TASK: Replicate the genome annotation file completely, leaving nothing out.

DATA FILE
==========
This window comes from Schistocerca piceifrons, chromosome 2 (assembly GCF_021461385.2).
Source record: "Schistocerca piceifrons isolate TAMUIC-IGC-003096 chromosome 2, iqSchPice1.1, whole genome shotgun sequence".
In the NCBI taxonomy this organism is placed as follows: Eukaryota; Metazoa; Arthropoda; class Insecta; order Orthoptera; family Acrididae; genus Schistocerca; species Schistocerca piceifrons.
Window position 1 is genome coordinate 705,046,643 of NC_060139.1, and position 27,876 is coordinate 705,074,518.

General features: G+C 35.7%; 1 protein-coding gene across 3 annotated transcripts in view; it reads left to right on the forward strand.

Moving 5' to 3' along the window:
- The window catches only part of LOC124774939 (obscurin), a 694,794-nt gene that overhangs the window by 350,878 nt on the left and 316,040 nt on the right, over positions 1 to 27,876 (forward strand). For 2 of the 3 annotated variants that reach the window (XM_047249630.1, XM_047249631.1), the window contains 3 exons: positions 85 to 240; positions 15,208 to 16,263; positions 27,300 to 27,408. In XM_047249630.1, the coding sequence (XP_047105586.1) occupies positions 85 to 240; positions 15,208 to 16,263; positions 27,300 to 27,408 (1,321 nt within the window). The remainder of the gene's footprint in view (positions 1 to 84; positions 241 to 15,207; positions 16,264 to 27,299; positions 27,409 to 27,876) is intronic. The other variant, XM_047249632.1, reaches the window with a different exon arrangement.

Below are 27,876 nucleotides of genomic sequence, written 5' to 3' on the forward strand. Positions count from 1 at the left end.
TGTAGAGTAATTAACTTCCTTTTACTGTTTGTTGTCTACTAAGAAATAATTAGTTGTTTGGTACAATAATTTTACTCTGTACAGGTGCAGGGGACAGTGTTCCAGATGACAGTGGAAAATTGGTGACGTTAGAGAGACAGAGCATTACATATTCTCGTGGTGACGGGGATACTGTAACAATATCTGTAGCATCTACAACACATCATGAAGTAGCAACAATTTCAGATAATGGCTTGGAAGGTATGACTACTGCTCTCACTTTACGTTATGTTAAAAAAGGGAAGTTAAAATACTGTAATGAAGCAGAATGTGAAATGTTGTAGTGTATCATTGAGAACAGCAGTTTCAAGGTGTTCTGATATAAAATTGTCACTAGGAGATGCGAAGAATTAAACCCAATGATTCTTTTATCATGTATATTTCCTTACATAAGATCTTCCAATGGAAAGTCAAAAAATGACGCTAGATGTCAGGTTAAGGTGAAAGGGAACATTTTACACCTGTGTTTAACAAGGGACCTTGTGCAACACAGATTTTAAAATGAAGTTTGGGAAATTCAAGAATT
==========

This window comes from Schistocerca piceifrons, chromosome 2 (assembly GCF_021461385.2).
Source record: "Schistocerca piceifrons isolate TAMUIC-IGC-003096 chromosome 2, iqSchPice1.1, whole genome shotgun sequence".
In the NCBI taxonomy this organism is placed as follows: Eukaryota; Metazoa; Arthropoda; class Insecta; order Orthoptera; family Acrididae; genus Schistocerca; species Schistocerca piceifrons.
Window position 1 is genome coordinate 705,046,643 of NC_060139.1, and position 27,876 is coordinate 705,074,518.

General features: G+C 35.7%; 1 protein-coding gene across 3 annotated transcripts in view; it reads left to right on the forward strand.

Moving 5' to 3' along the window:
- The window catches only part of LOC124774939 (obscurin), a 694,794-nt gene that overhangs the window by 350,878 nt on the left and 316,040 nt on the right, over positions 1 to 27,876 (forward strand). For 2 of the 3 annotated variants that reach the window (XM_047249630.1, XM_047249631.1), the window contains 3 exons: positions 85 to 240; positions 15,208 to 16,263; positions 27,300 to 27,408. In XM_047249630.1, the coding sequence (XP_047105586.1) occupies positions 85 to 240; positions 15,208 to 16,263; positions 27,300 to 27,408 (1,321 nt within the window). The remainder of the gene's footprint in view (positions 1 to 84; positions 241 to 15,207; positions 16,264 to 27,299; positions 27,409 to 27,876) is intronic. The other variant, XM_047249632.1, reaches the window with a different exon arrangement.

Below are 27,876 nucleotides of genomic sequence, written 5' to 3' on the forward strand. Positions count from 1 at the left end.
TGTAGAGTAATTAACTTCCTTTTACTGTTTGTTGTCTACTAAGAAATAATTAGTTGTTTGGTACAATAATTTTACTCTGTACAGGTGCAGGGGACAGTGTTCCAGATGACAGTGGAAAATTGGTGACGTTAGAGAGACAGAGCATTACATATTCTCGTGGTGACGGGGATACTGTAACAATATCTGTAGCATCTACAACACATCATGAAGTAGCAACAATTTCAGATAATGGCTTGGAAGGTATGACTACTGCTCTCACTTTACGTTATGTTAAAAAAGGGAAGTTAAAATACTGTAATGAAGCAGAATGTGAAATGTTGTAGTGTATCATTGAGAACAGCAGTTTCAAGGTGTTCTGATATAAAATTGTCACTAGGAGATGCGAAGAATTAAACCCAATGATTCTTTTATCATGTATATTTCCTTACATAAGATCTTCCAATGGAAAGTCAAAAAATGACGCTAGATGTCAGGTTAAGGTGAAAGGGAACATTTTACACCTGTGTTTAACAAGGGACCTTGTGCAACACAGATTTTAAAATGAAGTTTGGGAAATTCAAGAATT